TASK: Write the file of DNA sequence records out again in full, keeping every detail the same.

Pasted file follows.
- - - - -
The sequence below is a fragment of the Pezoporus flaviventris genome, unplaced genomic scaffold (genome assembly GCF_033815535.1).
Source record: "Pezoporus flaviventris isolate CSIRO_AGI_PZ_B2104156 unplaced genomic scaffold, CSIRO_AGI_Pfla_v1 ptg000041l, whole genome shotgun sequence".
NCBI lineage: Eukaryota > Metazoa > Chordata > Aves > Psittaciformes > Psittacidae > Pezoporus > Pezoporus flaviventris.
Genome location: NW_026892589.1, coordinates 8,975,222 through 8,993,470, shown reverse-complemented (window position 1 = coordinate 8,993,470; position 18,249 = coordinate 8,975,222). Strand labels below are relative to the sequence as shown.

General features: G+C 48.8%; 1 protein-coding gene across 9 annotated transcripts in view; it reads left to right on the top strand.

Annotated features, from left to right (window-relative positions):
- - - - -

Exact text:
The sequence below is a fragment of the Pezoporus flaviventris genome, unplaced genomic scaffold (genome assembly GCF_033815535.1).
Source record: "Pezoporus flaviventris isolate CSIRO_AGI_PZ_B2104156 unplaced genomic scaffold, CSIRO_AGI_Pfla_v1 ptg000041l, whole genome shotgun sequence".
NCBI lineage: Eukaryota > Metazoa > Chordata > Aves > Psittaciformes > Psittacidae > Pezoporus > Pezoporus flaviventris.
Genome location: NW_026892589.1, coordinates 8,975,222 through 8,993,470, shown reverse-complemented (window position 1 = coordinate 8,993,470; position 18,249 = coordinate 8,975,222). Strand labels below are relative to the sequence as shown.

General features: G+C 48.8%; 1 protein-coding gene across 9 annotated transcripts in view; it reads left to right on the top strand.

Annotated features, from left to right (window-relative positions):